By Tim Kolacz
In the past few months, we have noticed clients getting letters in the mail from FEMA asking that their building be inspected and given a Flood Elevation Certificate. These Certificates are done by a licensed inspector who comes out and determines the elevation of the building in relation to a pre-established Base Flood Elevation report. The letter states that the elevation certificate could help in stemming the tide on premium increases if the certificate determines that they are not in a flood zone. Conversely, if the building is determined to be in a flood zone, the opposite could happen and what used to be in a zone of low risk flooding, could become the highest of risk for flooding.
When the Flood Certificate is ordered, the inspector comes out, does the work necessary and then gives the certificate to the person who ordered it. It never goes further; unless the purchaser gives it to FEMA or their broker to send to the flood carrier.
However, in some cases, FEMA has taken this into their own hands. FEMA is now starting to re-map, or review the current mapping in most areas prone to flood across the US. Of particular note are areas along the coast and in long known flood plains. This can mean the coast of San Diego county or the floodplains running through downtown Los Angeles. Yup, good ol’ LA has areas that run in a long strip that are considered flood plains. These are being mapped as the current policies come up for renewal. This is causing havoc as some of these in force polices are going from the lowest risk flood zone to the highest risk flood zone. And it’s not just FEMA that wants these inspections done.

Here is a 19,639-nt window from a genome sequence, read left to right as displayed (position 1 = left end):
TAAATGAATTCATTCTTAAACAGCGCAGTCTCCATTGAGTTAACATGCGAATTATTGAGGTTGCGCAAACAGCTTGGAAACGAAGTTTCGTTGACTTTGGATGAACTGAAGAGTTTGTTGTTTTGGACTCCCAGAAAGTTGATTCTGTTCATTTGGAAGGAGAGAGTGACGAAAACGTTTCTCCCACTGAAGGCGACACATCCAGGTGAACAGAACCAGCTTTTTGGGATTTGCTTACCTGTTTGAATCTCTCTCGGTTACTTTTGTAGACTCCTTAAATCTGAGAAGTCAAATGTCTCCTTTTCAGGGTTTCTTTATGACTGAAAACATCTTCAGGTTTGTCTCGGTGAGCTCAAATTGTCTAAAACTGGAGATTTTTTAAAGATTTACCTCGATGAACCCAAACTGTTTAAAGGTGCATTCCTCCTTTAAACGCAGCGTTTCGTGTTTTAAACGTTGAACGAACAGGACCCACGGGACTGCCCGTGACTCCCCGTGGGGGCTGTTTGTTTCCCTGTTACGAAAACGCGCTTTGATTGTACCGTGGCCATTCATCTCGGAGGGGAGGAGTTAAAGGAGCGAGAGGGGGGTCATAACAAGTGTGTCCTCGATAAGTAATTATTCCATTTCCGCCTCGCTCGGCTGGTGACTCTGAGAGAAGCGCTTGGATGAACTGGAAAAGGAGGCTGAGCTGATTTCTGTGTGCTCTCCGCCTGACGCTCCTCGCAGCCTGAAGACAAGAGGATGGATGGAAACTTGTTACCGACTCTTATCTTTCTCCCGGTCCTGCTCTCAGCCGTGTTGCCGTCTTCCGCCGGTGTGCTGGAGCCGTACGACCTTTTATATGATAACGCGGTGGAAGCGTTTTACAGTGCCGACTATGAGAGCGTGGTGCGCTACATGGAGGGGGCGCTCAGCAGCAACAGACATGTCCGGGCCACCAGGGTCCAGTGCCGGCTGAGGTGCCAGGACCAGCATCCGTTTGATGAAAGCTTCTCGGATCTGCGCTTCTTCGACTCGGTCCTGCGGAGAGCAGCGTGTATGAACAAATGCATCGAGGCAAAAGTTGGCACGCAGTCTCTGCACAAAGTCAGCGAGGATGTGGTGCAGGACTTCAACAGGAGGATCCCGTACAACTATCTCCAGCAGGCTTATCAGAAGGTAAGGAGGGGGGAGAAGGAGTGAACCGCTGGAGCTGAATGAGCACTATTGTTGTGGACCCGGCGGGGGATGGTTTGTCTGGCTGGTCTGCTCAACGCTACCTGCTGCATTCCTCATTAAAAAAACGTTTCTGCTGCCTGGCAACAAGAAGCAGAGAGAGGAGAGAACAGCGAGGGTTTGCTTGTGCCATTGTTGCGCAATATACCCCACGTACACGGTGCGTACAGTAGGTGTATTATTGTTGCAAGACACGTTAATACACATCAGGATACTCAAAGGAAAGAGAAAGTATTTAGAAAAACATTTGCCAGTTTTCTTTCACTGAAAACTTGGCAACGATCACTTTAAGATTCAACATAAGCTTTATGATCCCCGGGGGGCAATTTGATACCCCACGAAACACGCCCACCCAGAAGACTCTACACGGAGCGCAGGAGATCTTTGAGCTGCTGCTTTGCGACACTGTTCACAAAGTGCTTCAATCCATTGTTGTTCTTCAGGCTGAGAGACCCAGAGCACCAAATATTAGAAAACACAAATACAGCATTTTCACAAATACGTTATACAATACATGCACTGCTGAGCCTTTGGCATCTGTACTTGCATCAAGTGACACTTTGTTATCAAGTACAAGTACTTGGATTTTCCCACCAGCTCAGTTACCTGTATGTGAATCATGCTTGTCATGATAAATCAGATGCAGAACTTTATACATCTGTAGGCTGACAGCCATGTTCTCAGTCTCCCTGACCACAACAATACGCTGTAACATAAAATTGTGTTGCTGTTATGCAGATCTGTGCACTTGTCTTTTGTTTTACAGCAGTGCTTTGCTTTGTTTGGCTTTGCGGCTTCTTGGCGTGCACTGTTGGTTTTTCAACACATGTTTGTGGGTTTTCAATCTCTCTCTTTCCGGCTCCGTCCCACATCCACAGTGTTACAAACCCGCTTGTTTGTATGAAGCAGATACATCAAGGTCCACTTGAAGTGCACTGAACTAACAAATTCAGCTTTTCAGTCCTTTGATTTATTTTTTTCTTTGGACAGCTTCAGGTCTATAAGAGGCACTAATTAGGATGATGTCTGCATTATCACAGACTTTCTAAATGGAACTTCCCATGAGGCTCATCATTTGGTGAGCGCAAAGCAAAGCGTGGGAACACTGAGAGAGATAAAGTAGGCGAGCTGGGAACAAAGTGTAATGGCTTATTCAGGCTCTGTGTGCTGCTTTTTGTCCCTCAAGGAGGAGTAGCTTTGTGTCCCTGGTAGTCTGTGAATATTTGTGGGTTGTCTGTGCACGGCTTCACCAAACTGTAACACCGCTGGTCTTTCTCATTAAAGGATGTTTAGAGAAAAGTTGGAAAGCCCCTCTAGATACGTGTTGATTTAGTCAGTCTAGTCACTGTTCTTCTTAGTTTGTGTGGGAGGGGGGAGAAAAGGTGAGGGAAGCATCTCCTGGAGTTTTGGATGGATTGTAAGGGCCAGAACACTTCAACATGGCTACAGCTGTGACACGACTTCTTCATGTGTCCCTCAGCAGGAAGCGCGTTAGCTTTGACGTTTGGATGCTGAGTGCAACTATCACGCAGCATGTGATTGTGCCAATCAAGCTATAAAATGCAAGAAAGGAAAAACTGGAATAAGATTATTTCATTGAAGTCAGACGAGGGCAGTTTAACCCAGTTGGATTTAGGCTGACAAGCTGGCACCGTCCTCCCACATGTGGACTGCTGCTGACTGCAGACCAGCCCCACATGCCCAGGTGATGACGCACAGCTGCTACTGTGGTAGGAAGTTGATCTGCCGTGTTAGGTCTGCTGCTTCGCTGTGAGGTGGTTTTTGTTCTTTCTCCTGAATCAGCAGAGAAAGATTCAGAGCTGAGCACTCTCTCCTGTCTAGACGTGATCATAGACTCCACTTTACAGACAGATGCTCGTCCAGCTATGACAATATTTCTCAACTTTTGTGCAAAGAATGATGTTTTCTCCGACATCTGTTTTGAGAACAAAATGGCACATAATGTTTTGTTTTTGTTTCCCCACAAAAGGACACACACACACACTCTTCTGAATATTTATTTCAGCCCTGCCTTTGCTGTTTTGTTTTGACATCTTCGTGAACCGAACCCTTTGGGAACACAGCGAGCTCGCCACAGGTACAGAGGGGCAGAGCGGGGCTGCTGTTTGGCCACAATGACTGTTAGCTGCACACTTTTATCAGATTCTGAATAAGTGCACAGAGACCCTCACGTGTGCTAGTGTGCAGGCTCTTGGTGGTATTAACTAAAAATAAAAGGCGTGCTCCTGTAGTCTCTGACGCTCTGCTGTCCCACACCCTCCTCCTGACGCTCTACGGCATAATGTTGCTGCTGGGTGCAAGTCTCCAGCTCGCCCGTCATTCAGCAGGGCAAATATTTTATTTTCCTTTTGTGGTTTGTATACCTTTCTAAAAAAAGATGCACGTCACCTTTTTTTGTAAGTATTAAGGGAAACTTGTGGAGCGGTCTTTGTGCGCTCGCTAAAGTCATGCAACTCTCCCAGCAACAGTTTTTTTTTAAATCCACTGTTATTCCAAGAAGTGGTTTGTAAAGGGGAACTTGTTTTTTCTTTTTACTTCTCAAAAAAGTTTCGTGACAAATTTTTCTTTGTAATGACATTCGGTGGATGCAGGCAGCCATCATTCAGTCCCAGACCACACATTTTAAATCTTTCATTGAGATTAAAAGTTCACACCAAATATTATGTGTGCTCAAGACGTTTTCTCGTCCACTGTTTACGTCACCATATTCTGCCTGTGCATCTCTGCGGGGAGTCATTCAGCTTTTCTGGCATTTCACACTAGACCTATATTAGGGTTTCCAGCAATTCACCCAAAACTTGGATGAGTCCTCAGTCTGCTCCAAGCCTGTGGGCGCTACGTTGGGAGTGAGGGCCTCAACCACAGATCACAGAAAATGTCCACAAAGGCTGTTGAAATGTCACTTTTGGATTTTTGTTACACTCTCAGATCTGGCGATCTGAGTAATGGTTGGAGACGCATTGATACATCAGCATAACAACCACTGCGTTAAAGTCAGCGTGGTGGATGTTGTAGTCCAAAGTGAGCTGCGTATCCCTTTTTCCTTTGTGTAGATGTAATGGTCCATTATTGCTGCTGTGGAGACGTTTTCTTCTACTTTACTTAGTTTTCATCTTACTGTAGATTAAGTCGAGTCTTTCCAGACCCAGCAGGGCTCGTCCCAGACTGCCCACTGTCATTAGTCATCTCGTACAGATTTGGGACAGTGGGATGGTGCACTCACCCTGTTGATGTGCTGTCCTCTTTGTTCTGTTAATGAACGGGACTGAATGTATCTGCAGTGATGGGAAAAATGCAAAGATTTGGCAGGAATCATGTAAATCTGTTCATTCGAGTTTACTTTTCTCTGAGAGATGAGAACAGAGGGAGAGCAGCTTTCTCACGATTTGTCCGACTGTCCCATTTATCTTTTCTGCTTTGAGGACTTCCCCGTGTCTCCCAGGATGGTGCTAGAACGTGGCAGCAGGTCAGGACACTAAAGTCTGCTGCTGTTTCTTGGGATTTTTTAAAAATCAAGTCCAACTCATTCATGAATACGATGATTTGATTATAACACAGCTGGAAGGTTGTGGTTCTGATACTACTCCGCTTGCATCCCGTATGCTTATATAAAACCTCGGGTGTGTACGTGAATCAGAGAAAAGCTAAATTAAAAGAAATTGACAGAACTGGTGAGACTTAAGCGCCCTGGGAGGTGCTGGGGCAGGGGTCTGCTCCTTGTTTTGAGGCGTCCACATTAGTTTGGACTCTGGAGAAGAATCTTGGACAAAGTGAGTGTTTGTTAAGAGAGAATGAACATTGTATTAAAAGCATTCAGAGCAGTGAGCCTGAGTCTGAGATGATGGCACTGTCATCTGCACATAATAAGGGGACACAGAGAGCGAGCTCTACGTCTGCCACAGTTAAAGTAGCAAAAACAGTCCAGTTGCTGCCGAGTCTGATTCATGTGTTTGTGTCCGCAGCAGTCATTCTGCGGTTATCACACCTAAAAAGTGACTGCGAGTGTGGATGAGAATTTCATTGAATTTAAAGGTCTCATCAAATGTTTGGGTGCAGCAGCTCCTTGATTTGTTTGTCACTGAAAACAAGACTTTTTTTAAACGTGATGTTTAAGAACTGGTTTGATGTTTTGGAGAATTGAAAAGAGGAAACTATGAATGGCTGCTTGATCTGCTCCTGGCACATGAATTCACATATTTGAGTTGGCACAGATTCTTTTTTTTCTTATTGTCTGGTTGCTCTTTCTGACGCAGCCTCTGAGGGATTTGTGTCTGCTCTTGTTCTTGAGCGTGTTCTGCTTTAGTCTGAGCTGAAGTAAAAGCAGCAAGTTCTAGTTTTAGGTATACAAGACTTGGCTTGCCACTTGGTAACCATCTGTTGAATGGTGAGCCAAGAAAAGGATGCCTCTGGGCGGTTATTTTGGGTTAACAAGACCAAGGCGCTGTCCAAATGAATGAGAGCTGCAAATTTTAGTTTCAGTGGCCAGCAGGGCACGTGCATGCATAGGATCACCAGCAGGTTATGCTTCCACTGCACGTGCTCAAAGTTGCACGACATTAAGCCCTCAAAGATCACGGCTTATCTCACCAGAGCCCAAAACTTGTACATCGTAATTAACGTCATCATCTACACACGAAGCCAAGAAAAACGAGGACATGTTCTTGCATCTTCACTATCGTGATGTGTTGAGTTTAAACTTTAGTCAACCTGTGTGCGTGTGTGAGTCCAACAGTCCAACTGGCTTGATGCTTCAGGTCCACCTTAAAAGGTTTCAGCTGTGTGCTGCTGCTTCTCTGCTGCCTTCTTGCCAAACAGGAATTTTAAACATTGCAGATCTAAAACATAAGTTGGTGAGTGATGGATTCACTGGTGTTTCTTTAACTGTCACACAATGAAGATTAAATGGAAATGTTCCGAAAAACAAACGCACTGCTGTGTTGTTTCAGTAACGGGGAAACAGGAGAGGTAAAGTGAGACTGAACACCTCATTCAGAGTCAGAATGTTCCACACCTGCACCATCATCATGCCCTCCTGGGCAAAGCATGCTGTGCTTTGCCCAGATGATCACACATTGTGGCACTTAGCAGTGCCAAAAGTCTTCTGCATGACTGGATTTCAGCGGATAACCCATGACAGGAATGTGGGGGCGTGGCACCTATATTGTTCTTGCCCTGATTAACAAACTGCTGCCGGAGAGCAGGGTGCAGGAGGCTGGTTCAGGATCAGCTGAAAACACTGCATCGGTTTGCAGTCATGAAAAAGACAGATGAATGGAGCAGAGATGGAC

Financial institutions, like banks, are asking that the most recent flood zone be used before they lend money to a purchaser of property. This is supposed to make it easier to lend money to the purchaser and to also ensure that if there were to be a flood, the lender would receive payment for their loan amount.
However, in practice, what we are seeing is that there are places that have been written as the lowest risk zone for 10+ years now being moved immediately into the highest risk zone overnight. The financial impacts are enormous. Not only do the premiums increase, but the deductibles increase as well.
So what can you do? The first thing to do is to have your broker, or me, take a look at your property’s location against a flood map from FEMA. Then have that map reviewed for any updates in the past 30 years, as most flood maps have been around since the 80’s and early 90’s. Then have the internal operations of your brokers agency review and verify that what is being presented is actually correct.
We recently were given a set of buildings that all were in the highest risk zone, VE, with one building in the middle of the group being in the lowest, zone X. When we did our internal investigation, we determined that all of the buildings should have been in zone X. We sent our findings to the current carrier who in turn gave that information to FEMA. The VE determination was reversed and all buildings are in Zone X. The cost savings is substantial.
So be aware of changes to the flood zones, fight if they change your zone, fight some more to see if it can be changed or perhaps Grandfathered into the old zone if needed, and make sure that if it really does change that you know that it is correct.
Tim Kolacz can be reached at email@example.com or at 951-779-8730.